Within the RSO&I process, staging represents the process of gathering, organizing and temporary hosting of arrived personnel, equipment and materials (in units, force structures etc) and their preparation before they continue their movement for their insertion in the area of operations and their use by the commander of the joint multinational force. For functional purposes, in this phase the commander usually designated precise locations in order to offer adequate spaces and resources. The locations designated for staging offer the facilities necessary for staging, as well as other support elements destined for units or large units in order for them to obtain the complete capability required by the future missions [18].

At the same time, the staging area implies specialized units and subunits, as well as individuals who through their actions have the role to maintain the vital functions with reference, in the most simple of cases, to the feeding and accommodation of the personnel who arrive gradually in a protected and welcoming environment.

Staging can be a significant managerial task, because it includes the forces arrived at the points of debarkation from several directions, the possibility existing for them to need to be accommodated in the waiting areas for longer periods of time. Staging is not always necessary; ideally, the force elements will move directly to their areas of deployment/operational integration. The requirements may depend on the size of the force, the need for integration, the speed of deployment and the availability of accommodation spaces, usually envisaging:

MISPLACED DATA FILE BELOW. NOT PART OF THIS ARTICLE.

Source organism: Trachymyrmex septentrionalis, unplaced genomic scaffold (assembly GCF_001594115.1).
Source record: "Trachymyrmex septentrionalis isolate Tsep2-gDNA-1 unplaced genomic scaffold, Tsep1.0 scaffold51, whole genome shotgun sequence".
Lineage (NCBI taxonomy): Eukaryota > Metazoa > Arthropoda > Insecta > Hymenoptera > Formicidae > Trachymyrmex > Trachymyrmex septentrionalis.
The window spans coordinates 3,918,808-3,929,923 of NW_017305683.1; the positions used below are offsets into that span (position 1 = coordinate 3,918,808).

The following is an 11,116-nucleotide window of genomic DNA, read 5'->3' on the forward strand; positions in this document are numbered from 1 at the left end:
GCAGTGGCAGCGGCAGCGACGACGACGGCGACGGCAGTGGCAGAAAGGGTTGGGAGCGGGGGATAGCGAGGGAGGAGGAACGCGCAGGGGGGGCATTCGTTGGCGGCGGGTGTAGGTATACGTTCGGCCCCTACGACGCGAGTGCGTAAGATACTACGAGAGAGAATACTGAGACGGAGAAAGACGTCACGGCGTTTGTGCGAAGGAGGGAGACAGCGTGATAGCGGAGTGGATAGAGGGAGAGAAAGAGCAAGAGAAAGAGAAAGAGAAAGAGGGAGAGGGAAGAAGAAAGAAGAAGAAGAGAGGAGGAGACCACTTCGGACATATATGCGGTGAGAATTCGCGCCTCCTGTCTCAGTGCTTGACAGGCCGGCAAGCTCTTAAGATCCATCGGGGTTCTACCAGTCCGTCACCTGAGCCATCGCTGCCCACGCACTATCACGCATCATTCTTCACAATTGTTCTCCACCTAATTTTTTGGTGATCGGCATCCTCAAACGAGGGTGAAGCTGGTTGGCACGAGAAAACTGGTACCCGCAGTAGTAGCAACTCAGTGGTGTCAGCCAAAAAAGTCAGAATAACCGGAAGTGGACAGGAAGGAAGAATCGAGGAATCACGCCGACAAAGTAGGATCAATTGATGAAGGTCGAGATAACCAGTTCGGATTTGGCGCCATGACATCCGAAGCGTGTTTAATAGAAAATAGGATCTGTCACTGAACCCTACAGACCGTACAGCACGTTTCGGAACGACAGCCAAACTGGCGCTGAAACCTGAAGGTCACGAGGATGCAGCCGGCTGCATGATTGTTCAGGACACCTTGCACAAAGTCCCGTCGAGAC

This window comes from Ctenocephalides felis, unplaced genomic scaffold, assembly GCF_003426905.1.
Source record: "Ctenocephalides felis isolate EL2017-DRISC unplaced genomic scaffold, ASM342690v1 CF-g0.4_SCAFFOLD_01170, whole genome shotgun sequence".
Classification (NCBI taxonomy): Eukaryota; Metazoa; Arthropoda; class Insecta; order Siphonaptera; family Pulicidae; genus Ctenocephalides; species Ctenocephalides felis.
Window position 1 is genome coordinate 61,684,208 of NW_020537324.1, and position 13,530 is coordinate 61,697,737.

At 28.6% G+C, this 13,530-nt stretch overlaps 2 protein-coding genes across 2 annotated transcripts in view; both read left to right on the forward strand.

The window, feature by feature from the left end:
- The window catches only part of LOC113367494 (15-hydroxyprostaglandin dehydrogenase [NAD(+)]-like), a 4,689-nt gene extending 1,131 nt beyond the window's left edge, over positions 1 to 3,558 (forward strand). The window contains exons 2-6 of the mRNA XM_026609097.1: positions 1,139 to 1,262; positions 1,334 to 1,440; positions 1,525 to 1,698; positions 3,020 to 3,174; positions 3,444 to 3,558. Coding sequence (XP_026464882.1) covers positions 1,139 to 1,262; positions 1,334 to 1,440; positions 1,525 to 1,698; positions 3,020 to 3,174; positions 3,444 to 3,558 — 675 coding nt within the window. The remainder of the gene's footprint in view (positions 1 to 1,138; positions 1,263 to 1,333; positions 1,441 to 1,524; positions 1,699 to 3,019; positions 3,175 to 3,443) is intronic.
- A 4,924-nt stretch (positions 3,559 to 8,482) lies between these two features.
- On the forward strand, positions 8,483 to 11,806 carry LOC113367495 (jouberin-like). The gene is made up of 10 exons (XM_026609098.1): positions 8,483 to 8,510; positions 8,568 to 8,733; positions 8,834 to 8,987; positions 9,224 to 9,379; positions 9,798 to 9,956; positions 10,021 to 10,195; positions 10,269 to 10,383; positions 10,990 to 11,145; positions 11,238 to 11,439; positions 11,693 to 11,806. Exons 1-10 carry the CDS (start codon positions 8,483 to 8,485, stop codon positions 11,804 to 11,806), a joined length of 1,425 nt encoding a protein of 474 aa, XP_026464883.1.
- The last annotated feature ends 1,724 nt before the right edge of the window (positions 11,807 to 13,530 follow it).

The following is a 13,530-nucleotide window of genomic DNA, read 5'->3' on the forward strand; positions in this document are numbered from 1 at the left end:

* to ensure the vital functions for the period during which the forces arrive and are organized, reconfigured and trained and their equipment is completed according to the urgent operational requirements (UORs);

* to preserve reinforcements for as long as it is necessary;

* to carefully carry out the activity of integration in order to produce the flux of forces necessary to the area of joint operations (AO) [18].

The onward movement represents the process of movement of units or large units, personnel, equipment and materials from the area of reception to the staging area, as it is necessary, toward the area of deployment / operational integration (area of operations). The onward movement can be executed by any component, including maritime ships, military means of transport belonging to the host nation or means contracted from the local area. The onward movement cannot often take place in a favourable environment and for this reason it requires a significant support from J3, which the JFLogC may not be able to provide [18].